2) It's important to be introspective as digital citizens.  Ask yourself questions about the purpose and tone of your communication-- will this offend others online? Check your tone, grammar, and spelling to make sure you really mean what you've written.

3) The Internet is forever!  Oftentimes, it is very difficult to remove digital information you've posted.  So if the things you're posting are things you wouldn't want your own parents, someone else's parents, the police, or a college admissions director to see, you probably shouldn't be posting it.

I plan to use the Brain Pop video from the Ed Tech website.  It's short, to-the-point, and can stimulate some great discussion.  Also, the tone of it is less threatening than some videos/presentations, and would make students feel more empowered to protect themselves rather than tempted to break a set of rules.  I would use the resources from the EdTech website to help teach the idea of digital citizenship to my students, and I would also maybe show them some examples of bad digital citizens.  Parents can take an active role in digital citizenship when I invite them to see presentations or projects their students have created online, and to respond to posts on my class blog or class Twitter.

Tool #9

It's important to tie the technology to the objective, because that will help students' relationship to technology outside your classroom.  They need to understand WHY that particular technology is being used for that objective so that they can make that same connection independently one day.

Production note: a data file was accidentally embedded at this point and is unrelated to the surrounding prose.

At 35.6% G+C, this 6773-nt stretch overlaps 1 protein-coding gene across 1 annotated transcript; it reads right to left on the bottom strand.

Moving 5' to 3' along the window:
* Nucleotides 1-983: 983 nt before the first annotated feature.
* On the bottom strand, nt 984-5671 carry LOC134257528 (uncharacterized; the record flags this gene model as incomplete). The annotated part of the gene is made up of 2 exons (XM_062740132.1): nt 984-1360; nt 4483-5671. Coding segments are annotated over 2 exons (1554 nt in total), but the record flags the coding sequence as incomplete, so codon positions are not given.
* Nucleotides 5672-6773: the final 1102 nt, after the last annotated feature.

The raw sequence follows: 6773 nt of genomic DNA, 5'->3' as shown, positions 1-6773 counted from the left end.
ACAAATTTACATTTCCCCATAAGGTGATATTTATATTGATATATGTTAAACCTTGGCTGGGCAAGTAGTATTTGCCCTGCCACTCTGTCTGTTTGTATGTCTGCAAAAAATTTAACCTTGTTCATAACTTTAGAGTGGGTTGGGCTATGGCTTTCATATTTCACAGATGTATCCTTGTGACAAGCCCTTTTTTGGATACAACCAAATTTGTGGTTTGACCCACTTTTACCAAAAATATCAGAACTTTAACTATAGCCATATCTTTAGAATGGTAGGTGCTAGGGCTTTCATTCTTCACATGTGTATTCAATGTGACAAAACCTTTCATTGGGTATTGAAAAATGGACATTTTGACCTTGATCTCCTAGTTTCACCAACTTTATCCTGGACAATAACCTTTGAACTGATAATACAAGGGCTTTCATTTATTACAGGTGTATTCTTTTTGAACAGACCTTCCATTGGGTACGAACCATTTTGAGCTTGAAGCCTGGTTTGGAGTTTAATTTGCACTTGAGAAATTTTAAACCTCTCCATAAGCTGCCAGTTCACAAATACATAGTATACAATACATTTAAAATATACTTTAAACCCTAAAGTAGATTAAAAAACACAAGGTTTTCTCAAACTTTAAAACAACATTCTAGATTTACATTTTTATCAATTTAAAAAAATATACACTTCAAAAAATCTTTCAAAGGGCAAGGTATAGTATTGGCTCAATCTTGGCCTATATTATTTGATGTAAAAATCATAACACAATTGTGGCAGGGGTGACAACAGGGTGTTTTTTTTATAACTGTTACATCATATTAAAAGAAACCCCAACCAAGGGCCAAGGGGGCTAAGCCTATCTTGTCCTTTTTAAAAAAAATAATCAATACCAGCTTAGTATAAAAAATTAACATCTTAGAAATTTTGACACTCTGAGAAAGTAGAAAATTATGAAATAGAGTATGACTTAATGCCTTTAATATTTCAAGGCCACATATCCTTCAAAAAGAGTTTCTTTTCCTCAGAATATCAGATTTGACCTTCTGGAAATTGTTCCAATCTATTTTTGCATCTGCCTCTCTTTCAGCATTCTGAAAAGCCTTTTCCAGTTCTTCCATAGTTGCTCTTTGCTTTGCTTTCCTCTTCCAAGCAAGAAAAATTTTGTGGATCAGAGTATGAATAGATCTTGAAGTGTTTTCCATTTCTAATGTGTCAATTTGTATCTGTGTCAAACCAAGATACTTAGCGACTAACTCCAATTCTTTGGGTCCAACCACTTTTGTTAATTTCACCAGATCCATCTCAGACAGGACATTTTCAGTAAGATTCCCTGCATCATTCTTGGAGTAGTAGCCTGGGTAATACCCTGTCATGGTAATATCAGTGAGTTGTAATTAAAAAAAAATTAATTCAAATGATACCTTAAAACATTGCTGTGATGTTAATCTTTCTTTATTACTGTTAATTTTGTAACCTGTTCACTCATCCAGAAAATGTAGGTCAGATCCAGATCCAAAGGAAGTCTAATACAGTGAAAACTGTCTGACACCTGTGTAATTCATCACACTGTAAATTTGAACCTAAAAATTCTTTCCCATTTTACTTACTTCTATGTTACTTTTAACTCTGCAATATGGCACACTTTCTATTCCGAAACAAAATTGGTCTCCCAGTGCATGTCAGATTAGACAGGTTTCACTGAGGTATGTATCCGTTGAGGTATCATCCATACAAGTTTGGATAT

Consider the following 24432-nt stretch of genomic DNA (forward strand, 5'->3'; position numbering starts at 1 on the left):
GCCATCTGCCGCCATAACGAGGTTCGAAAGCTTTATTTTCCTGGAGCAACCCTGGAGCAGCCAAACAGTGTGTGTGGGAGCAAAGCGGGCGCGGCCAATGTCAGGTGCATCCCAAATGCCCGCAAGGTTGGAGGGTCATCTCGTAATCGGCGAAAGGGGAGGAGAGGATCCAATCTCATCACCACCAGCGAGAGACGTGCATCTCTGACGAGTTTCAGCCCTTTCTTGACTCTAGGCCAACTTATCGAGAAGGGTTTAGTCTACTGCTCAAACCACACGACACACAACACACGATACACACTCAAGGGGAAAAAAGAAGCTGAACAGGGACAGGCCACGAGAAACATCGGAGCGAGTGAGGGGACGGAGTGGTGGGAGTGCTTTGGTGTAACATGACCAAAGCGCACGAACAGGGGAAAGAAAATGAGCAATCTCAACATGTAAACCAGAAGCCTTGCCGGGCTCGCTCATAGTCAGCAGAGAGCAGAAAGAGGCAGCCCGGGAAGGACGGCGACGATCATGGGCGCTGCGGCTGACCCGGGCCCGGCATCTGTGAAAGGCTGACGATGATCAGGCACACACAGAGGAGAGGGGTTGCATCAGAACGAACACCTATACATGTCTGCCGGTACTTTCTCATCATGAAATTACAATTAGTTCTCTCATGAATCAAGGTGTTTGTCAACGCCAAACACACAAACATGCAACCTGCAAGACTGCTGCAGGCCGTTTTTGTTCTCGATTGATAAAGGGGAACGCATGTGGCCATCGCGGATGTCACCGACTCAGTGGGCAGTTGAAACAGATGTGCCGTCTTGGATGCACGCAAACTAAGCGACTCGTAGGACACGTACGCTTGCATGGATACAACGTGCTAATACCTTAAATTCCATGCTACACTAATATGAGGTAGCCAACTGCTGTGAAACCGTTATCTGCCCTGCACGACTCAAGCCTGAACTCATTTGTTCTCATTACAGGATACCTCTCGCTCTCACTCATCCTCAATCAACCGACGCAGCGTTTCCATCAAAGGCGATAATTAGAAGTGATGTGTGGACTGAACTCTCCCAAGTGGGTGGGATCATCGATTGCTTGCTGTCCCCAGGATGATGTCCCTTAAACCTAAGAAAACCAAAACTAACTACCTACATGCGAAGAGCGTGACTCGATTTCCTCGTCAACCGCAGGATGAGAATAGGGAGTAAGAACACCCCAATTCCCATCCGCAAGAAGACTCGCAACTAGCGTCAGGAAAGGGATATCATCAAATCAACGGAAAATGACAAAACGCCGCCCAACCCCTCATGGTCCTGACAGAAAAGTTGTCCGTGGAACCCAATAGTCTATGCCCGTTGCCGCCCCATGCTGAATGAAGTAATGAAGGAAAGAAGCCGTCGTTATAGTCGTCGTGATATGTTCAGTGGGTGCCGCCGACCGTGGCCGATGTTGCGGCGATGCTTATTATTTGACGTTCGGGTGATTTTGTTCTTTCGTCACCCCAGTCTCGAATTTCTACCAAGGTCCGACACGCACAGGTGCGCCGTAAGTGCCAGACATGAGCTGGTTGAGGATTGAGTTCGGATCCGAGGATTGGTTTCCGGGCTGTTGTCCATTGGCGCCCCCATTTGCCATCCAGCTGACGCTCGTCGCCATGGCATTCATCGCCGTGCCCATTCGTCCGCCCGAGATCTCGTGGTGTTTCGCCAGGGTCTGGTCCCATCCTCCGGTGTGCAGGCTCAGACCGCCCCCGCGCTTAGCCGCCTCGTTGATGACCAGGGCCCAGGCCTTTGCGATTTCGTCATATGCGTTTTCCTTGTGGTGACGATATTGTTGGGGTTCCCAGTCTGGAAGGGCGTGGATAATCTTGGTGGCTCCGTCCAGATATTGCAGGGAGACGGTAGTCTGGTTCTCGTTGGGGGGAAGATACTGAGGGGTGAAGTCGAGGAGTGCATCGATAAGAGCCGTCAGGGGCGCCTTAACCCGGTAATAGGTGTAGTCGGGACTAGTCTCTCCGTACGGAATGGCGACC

We should hold students accountable for the stations/centers because otherwise, we have a teacher-centered classroom.  Giving students the responsibility for their own work ensures that classrooms are student-centered, and that critical thinking is going on.

Studyladder and Thinkfinity would be the best sites for my content and grade level.  I could use them as stations by putting desks in groups and having various games or activities being set up at each station.  For example, there is a Venn Diagram interactive activity at ThinkFinity.  Students in a group of 3 could be each be responsible for an individual segment of a Venn Diagram, then collaborate on the 4th. I could hold students accountable for their time in these stations by having them print out a screen shot of what they've accomplished, by creating a rubric ahead of time so students know what's expected of them, and by actively monitoring with a participation log.

The camera feature on the iPad is a great way for me to see what my students have learned.  As a closing station, students could share what they've learned in video form, or pose questions to be answered by other students.

Tool #8

First of all, I didn't know the kind of technology that would await me in Spring Branch!  I'm so excited to have access to all of these this year. Because I'm pretty familiar with the iPad, I chose to focus on the video of how to create videos and vodcasts on the notebooks.  (I actually had no idea what a vodcast was before this tool!)  I also learned how to save videos and pictures.  This will be very helpful when I create assignments that require student responses to texts, student interviews, and other projects.

I also learned how to connect my Spring Branch account to iTunes.  At first, I wasn't sure about the connection between iTunes and English class, but then I learned that I could download podcasts and audiobooks to the account for students to listen to in groups.  And using the notebooks, students can create and upload their own podcasts.  How cool is that? I'm really excited about all the stuff I've been learning.